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Fulton Street Community Visioning Project Sees Resistance From Locals

By Janet Upadhye | June 13, 2012 1:03pm | Updated on June 13, 2012 1:23pm

FORT GREENE — On Tuesday night, Fulton Area Business Alliance hosted its first community visioning meeting encouraging local groups and residents to give input into the future design ideas for Fulton Street between Flatbush and Classon Avenues.

But what the FAB Alliance got from some participants was more like a poke in the eye.

“We didn’t ask you to change our neighborhood,” shouted one resident before opening remarks came to an end.

From its inception, the FAB Alliance has faced opposition, according to The Local. Residents have felt left out of the Fulton Street business development process, but even more so, some felt that the FAB Alliance was doing more bad than good in the community.

“FAB Alliance meetings are private and they don’t talk to people living in the neighborhood,” said 30-year Fort Greene resident Schellie Hagan. “Worse, they have changed our neighborhood into one big party,” she added, referring to FAB-sponsored Friday events, block parties and concerts.

Hagan is a member of Fulton Area Coming Together, an organization formed to challenge the FAB Alliance.  Hagan said that the FAB Alliance has done nothing to save 45 small stores who have gone out of business under their charge.

In preparation for the envisioning meeting, the group put out a document alleging that the FAB Alliance “wants to control the look and feel of Fort Greene and Clinton Hill- and they want the neighborhoods to cede to them.”

Still, the envisioning process moved stubbornly forward under the red industrial arches at the BAM Café.

More than 60 people participated in the process in some way, whether it was to air grievances or brainstorm ideas.

Participants were divided into eight tables. Each table had a large printed map of Fulton Street where people could use markers to jot down ideas, or place colored stickers on areas of the street they liked, hated or thought needed a change.

Laurie Cumbo, Director of the Museum of Contemporary African Diaspora Arts, drew pictures of ice skating rinks and envisioned public sculpture gardens along Fulton Street. At another table, Hagan wrote, “Why don’t you leave us alone?” on her Fulton Street map.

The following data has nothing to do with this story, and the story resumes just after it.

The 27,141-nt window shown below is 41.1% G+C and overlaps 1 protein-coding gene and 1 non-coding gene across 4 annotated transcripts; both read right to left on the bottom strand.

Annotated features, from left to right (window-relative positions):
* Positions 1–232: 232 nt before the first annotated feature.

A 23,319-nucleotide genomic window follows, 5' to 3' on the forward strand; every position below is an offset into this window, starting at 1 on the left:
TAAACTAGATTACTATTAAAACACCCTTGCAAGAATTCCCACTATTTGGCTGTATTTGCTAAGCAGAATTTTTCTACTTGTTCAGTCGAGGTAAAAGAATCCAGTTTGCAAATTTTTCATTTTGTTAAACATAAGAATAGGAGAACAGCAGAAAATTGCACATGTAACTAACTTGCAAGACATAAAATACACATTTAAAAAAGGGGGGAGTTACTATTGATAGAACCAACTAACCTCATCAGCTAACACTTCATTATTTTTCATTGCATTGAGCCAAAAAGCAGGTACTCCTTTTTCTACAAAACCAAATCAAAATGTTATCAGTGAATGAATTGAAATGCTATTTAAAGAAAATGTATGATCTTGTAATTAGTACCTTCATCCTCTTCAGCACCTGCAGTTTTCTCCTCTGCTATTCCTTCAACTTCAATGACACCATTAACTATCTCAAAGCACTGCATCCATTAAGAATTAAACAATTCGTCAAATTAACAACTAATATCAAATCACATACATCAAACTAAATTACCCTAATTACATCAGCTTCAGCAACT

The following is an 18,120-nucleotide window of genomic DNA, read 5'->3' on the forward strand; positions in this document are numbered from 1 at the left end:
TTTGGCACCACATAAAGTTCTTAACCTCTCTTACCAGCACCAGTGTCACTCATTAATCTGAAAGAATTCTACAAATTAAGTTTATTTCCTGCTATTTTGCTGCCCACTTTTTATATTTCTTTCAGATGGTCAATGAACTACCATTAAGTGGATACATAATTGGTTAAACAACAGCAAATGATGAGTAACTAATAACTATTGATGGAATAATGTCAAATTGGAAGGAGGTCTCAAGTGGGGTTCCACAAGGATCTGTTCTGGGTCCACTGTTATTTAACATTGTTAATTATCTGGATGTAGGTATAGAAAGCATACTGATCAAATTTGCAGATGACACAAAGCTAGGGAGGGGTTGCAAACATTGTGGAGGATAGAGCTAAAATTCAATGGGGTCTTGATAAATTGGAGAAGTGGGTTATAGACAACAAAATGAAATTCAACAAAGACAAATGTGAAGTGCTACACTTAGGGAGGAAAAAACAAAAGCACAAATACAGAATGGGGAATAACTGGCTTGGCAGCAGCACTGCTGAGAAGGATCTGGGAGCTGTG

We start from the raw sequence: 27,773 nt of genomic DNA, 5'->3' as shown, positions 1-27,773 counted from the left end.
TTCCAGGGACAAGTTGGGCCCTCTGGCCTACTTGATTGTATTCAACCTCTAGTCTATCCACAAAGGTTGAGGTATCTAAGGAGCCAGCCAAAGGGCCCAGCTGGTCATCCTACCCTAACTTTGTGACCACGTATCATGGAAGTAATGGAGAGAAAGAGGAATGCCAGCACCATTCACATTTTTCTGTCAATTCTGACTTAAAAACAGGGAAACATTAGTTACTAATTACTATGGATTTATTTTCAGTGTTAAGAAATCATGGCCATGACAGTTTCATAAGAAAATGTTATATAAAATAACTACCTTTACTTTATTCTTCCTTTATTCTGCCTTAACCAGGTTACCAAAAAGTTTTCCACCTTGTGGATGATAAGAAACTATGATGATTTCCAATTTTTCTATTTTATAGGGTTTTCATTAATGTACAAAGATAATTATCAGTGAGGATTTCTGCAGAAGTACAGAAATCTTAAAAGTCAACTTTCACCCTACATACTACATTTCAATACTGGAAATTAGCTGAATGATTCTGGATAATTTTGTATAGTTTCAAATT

The FAB Alliance was recently paired with Pro Bono Design companies, ABArchitekten and Mapos as part of a program created by non-profit, desigNYC called Recharging Communities.

Designers sat at the tables to work with community members to, according to the event description, “gather valuable ideas, observations, and recommendations for possible public space, street scape, greening, way-finding, and place making projects and initiatives along Fulton Street.”

At the end of the event, designers planned to gather all of the maps, drawings, and writing created by residents during the meeting and post it to a Facebook page.  Locals, whether they attended the meeting or not, are encouraged to comment and discuss on that page.

Phillip Kellogg, Manager of the FAB Alliance and Fort Greene resident is excited about the end result.

“The designers will look at community input and start to recognize trends and priorities,” he said. “Using that newfound knowledge they will create a document laying out a design for the street.”

The FAB alliance plans to unveil the document to the community in September and will again seek community opinion.

Michael Courton, who has some criticisms of The FAB Alliance, believes that they will be responsive to the design ideas of the community. “This is a well organized event and I think useful information will come from it,” he said. “I have concerns too, but I don’t think this was the place to air my grievances.”

But some participants felt they had no choice. “They asked for our input.” said Sandy who has lived on Elliot Place in Fort Greene for 22 years. She declined to give her last name. “The FAB Alliance changed the feel of the neighborhood in a negative way with no regard for our concerns.”

Roslyn Huebener, a Fort Greene resident since 1985, agreed.

“This is too little too late,” she said.